The Boardman House (1687)

The Boardman House in Saugus is believed to have been built around 1687 (or as late as 1692) by William Boardman, a Boston-trained joiner. The house is sometimes referred to as the Scotch House because it was later confused with an earlier building on the site that once housed indentured Scottish prisoners who worked at the Saugus Iron Works. Boardman may have occupied that building before constructing the current home. A lean-to was added to the house by 1696, giving the structure a saltbox profile. Around 1725, William Boardman, Jr. made changes to the house, including replacing the original casement windows with sash windows. At some point, the building’s original two front gables were also removed. The house remained in the Boardman family until 1911, when it faced danger from modern development. In 1914, it was acquired by the Society for the Preservation of New England Antiquities (now Historic New England). While some necessary repairs were made, SPNEA founder William Sumner Appleton left the house in unspoiled condition to preserve its seventeenth-century structural fabric.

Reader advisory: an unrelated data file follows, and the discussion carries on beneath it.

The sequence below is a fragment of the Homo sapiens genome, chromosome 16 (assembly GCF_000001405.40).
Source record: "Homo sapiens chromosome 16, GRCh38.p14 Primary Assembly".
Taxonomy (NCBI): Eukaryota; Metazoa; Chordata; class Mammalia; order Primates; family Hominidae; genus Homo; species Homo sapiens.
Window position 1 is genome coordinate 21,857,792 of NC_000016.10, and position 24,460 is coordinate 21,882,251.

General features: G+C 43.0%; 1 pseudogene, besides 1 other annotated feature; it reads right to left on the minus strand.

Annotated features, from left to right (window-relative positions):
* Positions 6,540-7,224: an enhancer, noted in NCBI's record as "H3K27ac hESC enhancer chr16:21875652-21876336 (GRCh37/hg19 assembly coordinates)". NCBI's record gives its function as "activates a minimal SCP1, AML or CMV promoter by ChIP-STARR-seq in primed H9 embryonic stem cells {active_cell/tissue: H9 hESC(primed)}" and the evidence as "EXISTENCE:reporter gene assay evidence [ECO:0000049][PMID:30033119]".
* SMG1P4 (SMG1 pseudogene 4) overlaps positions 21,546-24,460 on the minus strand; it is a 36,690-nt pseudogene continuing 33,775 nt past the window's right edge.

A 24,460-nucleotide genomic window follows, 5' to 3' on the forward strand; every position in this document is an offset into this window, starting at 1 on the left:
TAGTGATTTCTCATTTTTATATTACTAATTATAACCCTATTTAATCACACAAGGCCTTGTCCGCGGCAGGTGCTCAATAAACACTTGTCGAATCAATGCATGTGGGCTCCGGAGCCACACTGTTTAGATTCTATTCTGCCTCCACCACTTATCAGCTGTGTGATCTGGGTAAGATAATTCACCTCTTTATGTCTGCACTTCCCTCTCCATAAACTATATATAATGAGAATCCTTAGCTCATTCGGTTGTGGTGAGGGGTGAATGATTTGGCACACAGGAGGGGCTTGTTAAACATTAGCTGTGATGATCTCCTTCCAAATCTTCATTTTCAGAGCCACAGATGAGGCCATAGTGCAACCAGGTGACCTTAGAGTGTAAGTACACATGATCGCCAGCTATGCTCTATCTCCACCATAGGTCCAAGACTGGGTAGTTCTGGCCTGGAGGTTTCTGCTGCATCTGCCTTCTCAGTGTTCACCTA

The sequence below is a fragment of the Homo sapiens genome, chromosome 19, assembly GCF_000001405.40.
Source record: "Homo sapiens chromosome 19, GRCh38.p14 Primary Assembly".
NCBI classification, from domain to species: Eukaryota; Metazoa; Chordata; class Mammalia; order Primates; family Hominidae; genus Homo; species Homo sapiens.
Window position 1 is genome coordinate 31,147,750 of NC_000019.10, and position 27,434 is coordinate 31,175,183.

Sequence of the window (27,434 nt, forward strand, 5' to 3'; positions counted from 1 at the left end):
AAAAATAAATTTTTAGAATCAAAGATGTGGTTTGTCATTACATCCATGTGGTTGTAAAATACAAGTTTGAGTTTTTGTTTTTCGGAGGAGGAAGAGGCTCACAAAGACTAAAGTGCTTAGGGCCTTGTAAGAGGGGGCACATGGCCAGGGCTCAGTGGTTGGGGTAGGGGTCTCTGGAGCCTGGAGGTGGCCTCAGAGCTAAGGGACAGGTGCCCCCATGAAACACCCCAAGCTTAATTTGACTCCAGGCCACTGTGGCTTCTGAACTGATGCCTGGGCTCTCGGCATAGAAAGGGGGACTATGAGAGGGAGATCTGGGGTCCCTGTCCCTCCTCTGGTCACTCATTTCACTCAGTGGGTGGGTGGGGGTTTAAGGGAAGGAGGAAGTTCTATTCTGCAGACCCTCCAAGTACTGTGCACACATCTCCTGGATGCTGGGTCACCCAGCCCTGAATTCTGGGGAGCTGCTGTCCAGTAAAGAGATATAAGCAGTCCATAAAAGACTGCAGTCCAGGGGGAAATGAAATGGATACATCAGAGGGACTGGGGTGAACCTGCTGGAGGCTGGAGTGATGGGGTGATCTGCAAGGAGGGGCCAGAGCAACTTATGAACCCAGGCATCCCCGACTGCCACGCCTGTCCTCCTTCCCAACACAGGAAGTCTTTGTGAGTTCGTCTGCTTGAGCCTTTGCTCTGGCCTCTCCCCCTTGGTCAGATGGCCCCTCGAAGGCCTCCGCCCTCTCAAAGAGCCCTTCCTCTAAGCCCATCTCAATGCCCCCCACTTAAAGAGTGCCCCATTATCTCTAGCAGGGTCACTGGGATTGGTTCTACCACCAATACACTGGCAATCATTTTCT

3 Responses to The Boardman House (1687)

  1. James J Fichter says:

    Can you tell me what Paint or Stain is used on the major part of the house?

  2. Scott Bregman says:

    My Grandmother was born in this house in 1913. Its one of oldest structures in the United States. I guess my Great Grandfather was the developer that bought it in 1911 I know they moved to Jersey when Grandmother was 1 years old

  3. Mike Boardman says:

    I am an ancestor of William Boardman,would like to hear of any others.Still living on ancestral land of Joseph Boardman b,Aug12 1753 . d.1831 in Islesborough, Me. He was son of W. B.1710. ,and grandson of W.b.1685, and great grandson of William b.12/6/1657

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